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73

Friends Don’t Let Friends Say No to Lunch

by Rita Lussier

When the invitation came to meet two friends for lunch, the excuse was right on the tip of my tongue. Not the truth, mind you. Instead some conjured-up project deadline. A hair appointment. A family commitment perhaps. Anything that could conceivably get in the way of me joining them. That’s what I was thinking.

Fortunately, my second thought was better. My Tuesday routine can wait. The paragraph on my latest essay that I’ve been wrestling with for days isn’t going anywhere. The laundry will get washed. The bills will get paid. Sure, if my friends had suggested meeting for dinner, when the day was winding down, when all the to do’s were done, that would have been more convenient. But lunch it is.

The real truth is that I miss my friends. Once upon a time, we’d get together almost every day. Rain or shine, standing there at the appointed neighborhood stop, we’d wait for the school bus to shuttle our kids away and then bring them back again. In between the waiting, we’d exchange bits of news and comfort, a camaraderie of motherhood that served to anchor the endless activity of our days that blurred into weeks into months into years. But, as we now know, the activity was not endless, our kids are all off on their own journeys, near and far, working and studying, living and learning.

Over the years, the three of us have managed to stay in touch, to keep our friendship going with an occasional dinner, walk, or yes, lunch. As we take our seats at a table in a nearby restaurant, we’re more interested in catching up than in reading the menu as our patient waitress quickly discovers.

My friend who spent the winter in Florida happily fills us in on her adventures, the golfing and the boating, the new friends she’s met and the new activities she’s tried. And, of course, we’re eager to hear news about her daughter and her son and all the latest developments in their young lives.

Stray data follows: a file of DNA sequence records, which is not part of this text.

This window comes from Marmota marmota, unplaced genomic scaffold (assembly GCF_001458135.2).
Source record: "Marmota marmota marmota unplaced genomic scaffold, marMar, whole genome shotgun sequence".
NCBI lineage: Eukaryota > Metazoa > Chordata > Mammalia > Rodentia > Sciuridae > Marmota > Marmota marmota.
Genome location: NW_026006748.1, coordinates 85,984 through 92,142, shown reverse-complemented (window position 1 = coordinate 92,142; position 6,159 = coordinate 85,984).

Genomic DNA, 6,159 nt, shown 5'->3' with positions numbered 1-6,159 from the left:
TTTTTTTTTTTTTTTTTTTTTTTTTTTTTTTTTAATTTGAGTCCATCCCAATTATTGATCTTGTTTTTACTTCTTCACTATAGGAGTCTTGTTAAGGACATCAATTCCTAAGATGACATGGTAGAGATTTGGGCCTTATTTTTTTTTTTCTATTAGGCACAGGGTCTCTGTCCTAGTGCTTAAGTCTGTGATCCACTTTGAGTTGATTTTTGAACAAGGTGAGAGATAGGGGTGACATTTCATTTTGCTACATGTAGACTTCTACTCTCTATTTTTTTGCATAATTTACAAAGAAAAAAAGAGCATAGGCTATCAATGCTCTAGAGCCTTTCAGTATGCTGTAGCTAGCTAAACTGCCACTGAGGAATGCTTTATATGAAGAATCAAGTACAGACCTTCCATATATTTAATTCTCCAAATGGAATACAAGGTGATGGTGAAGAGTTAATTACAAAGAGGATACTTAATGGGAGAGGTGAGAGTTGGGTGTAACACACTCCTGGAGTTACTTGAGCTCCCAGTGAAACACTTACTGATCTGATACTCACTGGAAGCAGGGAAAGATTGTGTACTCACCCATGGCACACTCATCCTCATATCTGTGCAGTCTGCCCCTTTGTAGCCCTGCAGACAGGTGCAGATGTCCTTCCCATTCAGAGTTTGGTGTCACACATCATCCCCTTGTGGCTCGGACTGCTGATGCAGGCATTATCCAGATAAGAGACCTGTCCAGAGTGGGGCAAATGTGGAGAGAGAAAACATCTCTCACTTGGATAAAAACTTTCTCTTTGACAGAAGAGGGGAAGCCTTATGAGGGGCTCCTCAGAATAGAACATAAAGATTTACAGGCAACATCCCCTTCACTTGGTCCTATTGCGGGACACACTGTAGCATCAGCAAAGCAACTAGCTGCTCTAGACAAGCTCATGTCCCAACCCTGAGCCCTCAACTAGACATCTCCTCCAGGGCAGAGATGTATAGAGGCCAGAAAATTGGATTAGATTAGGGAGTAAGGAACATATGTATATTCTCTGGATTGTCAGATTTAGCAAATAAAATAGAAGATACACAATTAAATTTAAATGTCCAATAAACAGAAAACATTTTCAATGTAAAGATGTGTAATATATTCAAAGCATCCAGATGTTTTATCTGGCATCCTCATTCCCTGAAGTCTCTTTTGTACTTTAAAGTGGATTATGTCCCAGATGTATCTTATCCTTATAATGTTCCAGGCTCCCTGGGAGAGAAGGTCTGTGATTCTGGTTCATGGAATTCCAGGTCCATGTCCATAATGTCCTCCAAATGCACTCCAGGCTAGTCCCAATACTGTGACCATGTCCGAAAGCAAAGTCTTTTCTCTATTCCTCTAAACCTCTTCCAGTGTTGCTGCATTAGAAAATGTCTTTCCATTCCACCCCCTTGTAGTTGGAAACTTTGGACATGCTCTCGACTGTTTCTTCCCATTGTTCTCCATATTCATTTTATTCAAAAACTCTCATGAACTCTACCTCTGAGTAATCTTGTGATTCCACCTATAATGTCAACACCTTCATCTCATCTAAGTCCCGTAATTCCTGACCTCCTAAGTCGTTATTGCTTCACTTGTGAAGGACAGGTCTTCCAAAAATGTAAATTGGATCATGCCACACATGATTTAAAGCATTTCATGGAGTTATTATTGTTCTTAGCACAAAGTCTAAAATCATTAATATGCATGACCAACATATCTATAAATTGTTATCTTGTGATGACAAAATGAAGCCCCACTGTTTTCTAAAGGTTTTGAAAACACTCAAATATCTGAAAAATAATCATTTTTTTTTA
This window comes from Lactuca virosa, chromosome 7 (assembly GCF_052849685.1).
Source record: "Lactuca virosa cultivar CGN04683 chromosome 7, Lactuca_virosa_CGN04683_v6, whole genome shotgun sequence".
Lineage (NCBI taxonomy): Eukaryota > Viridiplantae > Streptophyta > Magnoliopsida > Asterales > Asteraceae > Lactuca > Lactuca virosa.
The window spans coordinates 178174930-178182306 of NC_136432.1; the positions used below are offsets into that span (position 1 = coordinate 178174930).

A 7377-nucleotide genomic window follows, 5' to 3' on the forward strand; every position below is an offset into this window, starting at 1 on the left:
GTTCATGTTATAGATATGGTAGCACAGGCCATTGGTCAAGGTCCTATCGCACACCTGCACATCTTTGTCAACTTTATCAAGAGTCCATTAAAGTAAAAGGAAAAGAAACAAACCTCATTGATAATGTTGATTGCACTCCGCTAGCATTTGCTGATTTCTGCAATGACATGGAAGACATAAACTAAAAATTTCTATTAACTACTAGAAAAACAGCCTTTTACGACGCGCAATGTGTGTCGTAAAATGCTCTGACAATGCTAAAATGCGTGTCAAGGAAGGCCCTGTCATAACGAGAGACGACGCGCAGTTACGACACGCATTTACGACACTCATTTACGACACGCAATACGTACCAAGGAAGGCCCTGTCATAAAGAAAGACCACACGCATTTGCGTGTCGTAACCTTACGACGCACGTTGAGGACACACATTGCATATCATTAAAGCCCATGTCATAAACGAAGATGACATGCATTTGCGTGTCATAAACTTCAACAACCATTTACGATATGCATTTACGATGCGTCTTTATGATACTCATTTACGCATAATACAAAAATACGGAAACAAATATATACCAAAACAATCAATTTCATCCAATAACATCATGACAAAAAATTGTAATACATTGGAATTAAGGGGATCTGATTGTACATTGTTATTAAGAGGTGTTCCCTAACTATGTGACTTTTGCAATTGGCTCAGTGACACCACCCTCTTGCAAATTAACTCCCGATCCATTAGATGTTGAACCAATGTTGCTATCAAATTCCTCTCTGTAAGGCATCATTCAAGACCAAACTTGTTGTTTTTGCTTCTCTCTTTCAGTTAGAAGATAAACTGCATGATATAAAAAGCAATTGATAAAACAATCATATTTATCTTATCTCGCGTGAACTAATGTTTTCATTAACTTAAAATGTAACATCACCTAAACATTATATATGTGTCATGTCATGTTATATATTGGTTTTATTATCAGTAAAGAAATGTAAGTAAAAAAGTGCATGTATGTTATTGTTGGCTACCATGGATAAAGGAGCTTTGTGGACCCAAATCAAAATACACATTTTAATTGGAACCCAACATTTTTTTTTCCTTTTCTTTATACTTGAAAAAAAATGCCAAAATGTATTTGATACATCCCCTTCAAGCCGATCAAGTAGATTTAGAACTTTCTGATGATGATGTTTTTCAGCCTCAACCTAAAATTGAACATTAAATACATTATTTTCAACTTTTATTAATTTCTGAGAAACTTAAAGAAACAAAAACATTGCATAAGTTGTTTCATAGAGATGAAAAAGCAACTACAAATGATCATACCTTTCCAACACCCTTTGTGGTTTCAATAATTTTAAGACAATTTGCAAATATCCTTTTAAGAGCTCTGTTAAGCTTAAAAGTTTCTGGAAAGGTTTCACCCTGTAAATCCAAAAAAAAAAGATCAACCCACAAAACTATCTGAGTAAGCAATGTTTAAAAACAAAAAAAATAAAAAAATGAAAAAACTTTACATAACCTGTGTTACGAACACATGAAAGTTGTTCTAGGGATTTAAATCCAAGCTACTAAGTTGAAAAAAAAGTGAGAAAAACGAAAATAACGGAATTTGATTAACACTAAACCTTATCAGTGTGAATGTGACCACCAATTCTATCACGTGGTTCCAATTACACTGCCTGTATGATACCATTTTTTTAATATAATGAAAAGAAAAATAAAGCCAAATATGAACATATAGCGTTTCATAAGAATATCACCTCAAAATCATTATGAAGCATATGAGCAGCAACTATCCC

My other friend experienced a different kind of winter. Last fall, she was diagnosed with pancreatic cancer. Her days were spent commuting to Boston for chemotherapy and then to New York City for radiation therapy. But that was then. Now it’s springtime and she’s sitting here with us, remarkably as lively and optimistic as always.

A new awareness. That the road isn’t as endless as it once seemed all those years ago.

My news of the winter is our big house renovation and the progress on my book. Other than that, my husband and I are both working much the same as we always did, the weekday routine punctuated by breaks on the weekend unless, well, we have to work.

Throughout our lunch together, between the bits and pieces of conversation shared with the genuine love and concern we have for each other, I detect a new theme. An awakening. Though we come to each other on this day from golf courses and medical centers and books and reimagined houses, there’s a new common denominator between us. A new awareness. That the road isn’t as endless as it once seemed all those years ago.

There’s a shared sense at our table that it’s time to bring a new consciousness to bear on how we’re spending our days, how we’re designing our moments, on what we’re planning to embrace and what we’re going to leave behind. It’s time to get living.

And what will that more purposeful life look like for us? Each of us will have to answer that for herself, for what satisfies and gratifies one tends to be very different from another. But it’s worth thinking about. It’s time.

I said yes to the lunch. And maybe that’s a step in the right direction.

As I leave my friends and step back into the comfort of my routine, my thoughts are still at lunch. What is that life for me? My husband and I are so busy working, no doubt necessary at this point to pay for the renovation. But the house will be finished soon. Then what? We’re so deeply entrenched in our workday routines that a Tuesday lunch with friends is something so alien to me, something so out of the ordinary, something that might easily have been passed up in favor of work. Fortunately, it wasn’t.

I said yes to the lunch. And maybe that’s a step in the right direction. Maybe that’s an acknowledgement that what my friends and I are realizing rings true.

It’s time to get living.

Photo by Lisa Segal


About the Writer

Rita Lussier is a writer, runner, and optimist who writes and runs to stay optimistic. “For the Moment” is her way of capturing time before it slips away. Find more of her moments at ritalussier.com


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